If Finance Minister Pravin Gordhan were to be arrested and charged by the Hawks’ crimes against the state unit, it would likely be for contravening the country’s intelligence laws.
The Sunday Times reported that Gordhan’s arrest was “imminent”. The Hawks had handed over their docket to the National Prosecuting Authority (NPA) and prosecutions boss Shaun Abrahams (who should perform his duties without fear or favour) was awaiting “political go-ahead” to continue with the prosecution.
The NPA on Sunday denied that it had received the docket from the Hawks, but said an NPA prosecutor was leading the investigation into the so-called “rogue unit” that operated in the South African Revenue Service (Sars).
The presidency called the story the work of “dangerous information peddlers”. In a separate statement, the presidency said there were “no plans” to remove Gordhan but reiterated that “ministers serve at the pleasure of the president” and that it was President Jacob Zuma’s prerogative “to hire and fire ministers at any time”.
This is cold comfort for Gordhan, who should be meeting with his lawyers to devise a strategy for worst-case scenario.
Did Gordhan break the law?
It seems that the trio of Tom Moyane (Sars), Berning Ntlemeza (Hawks) and Shaun Abrahams (NPA) are committed to prosecute Gordhan and others for setting up an investigations unit inside Sars. I’m deliberately not calling it an intelligence unit, because that is the heart of the case.
Besides all the clutter and noise, this is what is comes down to: did Gordhan, former finance minister Trevor Manuel, his deputy Jabu Moleketi and former Sars head of risk Ivan Pillay break the law when they agreed in February 2007 to establish “intelligence capacity” inside Sars “to address the illicit economy”?
Initially Sars considered the formation of a ring-fenced unit inside the National Intelligence Agency (NIA), but discussion broke down after a change of the guard at the spy agency. Former president Thabo Mbeki fired NIA boss Billy Masetlha in 2006 and replaced him with Manala Manzini.
Early in 2007 it was decided to move the unit, eventually called the National Research Group (NRG), inside Sars. As has been pointed out by legal commentators, state departments are allowed to gather “departmental intelligence” but not in a “covert manner”.
Gordhan told the Hawks, in response to their 27 questions, that his legal advisors were satisfied with the structure of the unit and that it was necessary to “penetrate and intercept the activities of tax and customs related crime syndicates”.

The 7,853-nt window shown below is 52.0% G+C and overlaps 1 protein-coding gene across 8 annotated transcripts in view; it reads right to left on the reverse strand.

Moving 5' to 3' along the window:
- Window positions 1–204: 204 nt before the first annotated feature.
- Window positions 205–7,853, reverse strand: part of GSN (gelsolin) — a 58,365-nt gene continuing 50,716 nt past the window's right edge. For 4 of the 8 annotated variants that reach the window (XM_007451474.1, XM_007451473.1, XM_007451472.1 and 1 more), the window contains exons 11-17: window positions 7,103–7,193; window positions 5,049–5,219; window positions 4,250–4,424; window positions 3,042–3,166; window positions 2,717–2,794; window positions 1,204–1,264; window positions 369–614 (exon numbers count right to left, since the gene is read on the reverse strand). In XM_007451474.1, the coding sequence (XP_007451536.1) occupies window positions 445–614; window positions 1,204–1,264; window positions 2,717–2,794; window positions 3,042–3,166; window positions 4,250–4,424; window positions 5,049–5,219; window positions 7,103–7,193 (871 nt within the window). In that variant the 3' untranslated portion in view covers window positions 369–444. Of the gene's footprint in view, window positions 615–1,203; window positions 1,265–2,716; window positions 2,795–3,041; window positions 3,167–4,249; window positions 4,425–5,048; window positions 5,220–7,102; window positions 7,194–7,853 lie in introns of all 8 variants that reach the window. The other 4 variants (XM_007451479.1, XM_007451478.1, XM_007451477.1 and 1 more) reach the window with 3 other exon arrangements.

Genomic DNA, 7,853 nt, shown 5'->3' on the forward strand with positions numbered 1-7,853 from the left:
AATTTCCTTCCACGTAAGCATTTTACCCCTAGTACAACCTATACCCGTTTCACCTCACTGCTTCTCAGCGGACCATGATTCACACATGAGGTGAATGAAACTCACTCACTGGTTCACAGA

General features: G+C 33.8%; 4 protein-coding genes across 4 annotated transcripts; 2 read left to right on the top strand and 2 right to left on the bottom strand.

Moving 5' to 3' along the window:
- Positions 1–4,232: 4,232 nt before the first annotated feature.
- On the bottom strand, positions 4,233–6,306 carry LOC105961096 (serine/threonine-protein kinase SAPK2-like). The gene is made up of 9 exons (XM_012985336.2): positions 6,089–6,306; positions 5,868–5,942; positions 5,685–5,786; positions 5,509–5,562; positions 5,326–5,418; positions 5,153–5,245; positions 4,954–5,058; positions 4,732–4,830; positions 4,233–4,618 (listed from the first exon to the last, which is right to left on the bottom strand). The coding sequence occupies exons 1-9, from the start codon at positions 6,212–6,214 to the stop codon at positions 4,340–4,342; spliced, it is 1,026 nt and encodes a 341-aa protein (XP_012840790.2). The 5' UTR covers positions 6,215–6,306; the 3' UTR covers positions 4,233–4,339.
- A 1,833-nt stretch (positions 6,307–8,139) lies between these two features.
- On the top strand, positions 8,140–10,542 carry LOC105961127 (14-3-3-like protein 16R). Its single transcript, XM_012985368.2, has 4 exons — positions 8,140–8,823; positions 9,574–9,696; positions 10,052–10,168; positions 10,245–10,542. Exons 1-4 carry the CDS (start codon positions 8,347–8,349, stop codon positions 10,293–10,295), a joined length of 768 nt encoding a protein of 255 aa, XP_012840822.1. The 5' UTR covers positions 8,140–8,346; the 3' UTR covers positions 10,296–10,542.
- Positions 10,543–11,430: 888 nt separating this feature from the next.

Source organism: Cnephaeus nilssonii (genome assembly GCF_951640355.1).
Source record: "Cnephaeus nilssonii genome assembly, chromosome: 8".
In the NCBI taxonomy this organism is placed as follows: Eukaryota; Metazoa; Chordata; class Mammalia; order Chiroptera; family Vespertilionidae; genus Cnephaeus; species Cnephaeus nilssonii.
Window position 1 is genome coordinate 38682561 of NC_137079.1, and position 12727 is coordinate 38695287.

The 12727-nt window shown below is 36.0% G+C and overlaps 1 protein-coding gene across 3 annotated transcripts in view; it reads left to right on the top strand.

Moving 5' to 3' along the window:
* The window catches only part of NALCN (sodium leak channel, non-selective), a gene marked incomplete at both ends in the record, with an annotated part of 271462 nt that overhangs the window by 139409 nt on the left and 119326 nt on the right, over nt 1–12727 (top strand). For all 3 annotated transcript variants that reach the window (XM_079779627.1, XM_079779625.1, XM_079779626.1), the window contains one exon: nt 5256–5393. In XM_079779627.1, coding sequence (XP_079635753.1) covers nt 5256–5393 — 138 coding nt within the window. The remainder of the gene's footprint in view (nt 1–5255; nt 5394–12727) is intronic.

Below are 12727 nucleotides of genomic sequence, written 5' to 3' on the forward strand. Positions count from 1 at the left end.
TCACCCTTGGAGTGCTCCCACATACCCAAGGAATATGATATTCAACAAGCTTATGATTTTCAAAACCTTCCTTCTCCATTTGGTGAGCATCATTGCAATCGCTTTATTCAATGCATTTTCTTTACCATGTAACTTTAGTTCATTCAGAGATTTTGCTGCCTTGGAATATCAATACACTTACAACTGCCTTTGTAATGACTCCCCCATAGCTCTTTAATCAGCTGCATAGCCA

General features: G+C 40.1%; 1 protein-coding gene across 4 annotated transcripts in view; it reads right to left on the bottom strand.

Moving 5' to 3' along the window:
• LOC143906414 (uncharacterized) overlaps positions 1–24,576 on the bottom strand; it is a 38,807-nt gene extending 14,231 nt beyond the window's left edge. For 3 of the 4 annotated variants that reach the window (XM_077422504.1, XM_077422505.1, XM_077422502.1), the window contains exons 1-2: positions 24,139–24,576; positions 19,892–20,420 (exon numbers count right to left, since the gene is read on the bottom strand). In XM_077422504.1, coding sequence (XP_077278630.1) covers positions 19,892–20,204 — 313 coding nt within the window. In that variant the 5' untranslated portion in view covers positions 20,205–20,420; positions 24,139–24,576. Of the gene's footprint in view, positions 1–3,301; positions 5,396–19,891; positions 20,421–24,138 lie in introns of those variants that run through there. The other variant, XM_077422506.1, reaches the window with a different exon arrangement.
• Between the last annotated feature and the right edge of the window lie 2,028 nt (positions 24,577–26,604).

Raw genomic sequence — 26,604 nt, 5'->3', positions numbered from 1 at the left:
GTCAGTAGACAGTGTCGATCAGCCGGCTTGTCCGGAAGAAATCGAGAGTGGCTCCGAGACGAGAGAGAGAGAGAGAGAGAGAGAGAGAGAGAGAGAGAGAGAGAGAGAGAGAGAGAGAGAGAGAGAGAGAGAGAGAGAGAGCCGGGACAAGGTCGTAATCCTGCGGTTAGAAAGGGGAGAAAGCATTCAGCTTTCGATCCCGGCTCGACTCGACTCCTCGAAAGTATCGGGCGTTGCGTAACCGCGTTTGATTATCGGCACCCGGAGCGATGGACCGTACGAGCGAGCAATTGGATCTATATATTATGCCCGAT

Legal expert Pierre de Vos has questioned whether this was at all a criminal matter and why the Hawks – and specifically its head of crimes against the state – was investigating the case.
This is a valid concern. The vigour with which Moyane and Ntlemeza have been pursuing this case has been lacking from South Africa’s anti-corruption bodies for a number of years. Not since the prosecution of former police boss Jackie Selebi by the Scorpions have we seen this level of involvement and intensity by law enforcement agencies and senior civil servants in a single case.
Of course Selebi’s case, unlike the investigation into Gordhan, involved real corruption.
The second charge Gordhan is likely to face (if he is charged) involves Project Sunday Evenings, an alleged clandestine operation run by members of the NRG.
The allegation is that senior state prosecutor Gerrie Nel (who headed up the Scorpions in Gauteng) and chief investigator Andrew Leask procured CCTV equipment to safeguard the NPA’s Silverton office during the Selebi and Zuma investigations.
Unbeknown to them, the security “experts” who had installed the equipment were also on the payroll of Sars’ NRG and leaked recordings of what happened at the NPA’s office to Pillay via a third Sars investigator (Sars had a keen interest in the Selebi and Zuma matters at the time).
Gordhan has denied any knowledge of this project and the Sars investigators have allegedly declined to testify against him.
Gordhan, who is widely credited for saving South Africa’s economy from being downgraded to junk status after Zuma’s disastrous axing of Nhlanhla Nene in December, has limited options.
He can wait and see, but risk being humiliated by the Hawks and the NPA, as was the case with Nel in 2008 when a heavily-armed police squad arrived at his home and arrested him on trumped-up charges. He spent the night in a police cell.
Disastrous for the economy
Alternatively he can follow a more aggressive approach, applying to the high court for an urgent interdict against the NPA and the Hawks, asking the court to interdict them from arresting or charging him if he believes the charges against him are politically motivated. This will force Abrahams’ hand to reveal his case to a high court judge, but will open Gordhan to criticism that he thinks he is above the law.
Arresting Gordhan will naturally be disastrous for the economy, but Zuma will merely say he couldn’t interfere in the independence of the NPA and the Hawks. Until a criminal trial clears his name, Gordhan will be accused number one while the case drags on for years, but he will be safely out of the way of the Guptas, who view him as enemy number one.
Peter Bruce, editor-in-chief of Business Day, wrote on Sunday that Brian Molefe, the new Eskom CEO, could succeed Gordhan. What seemed impossible a few weeks ago, suddenly feels closer than we thought. Remember, Zuma can “hire and fire ministers at any time” as he reminded us over the weekend.[Source: News24]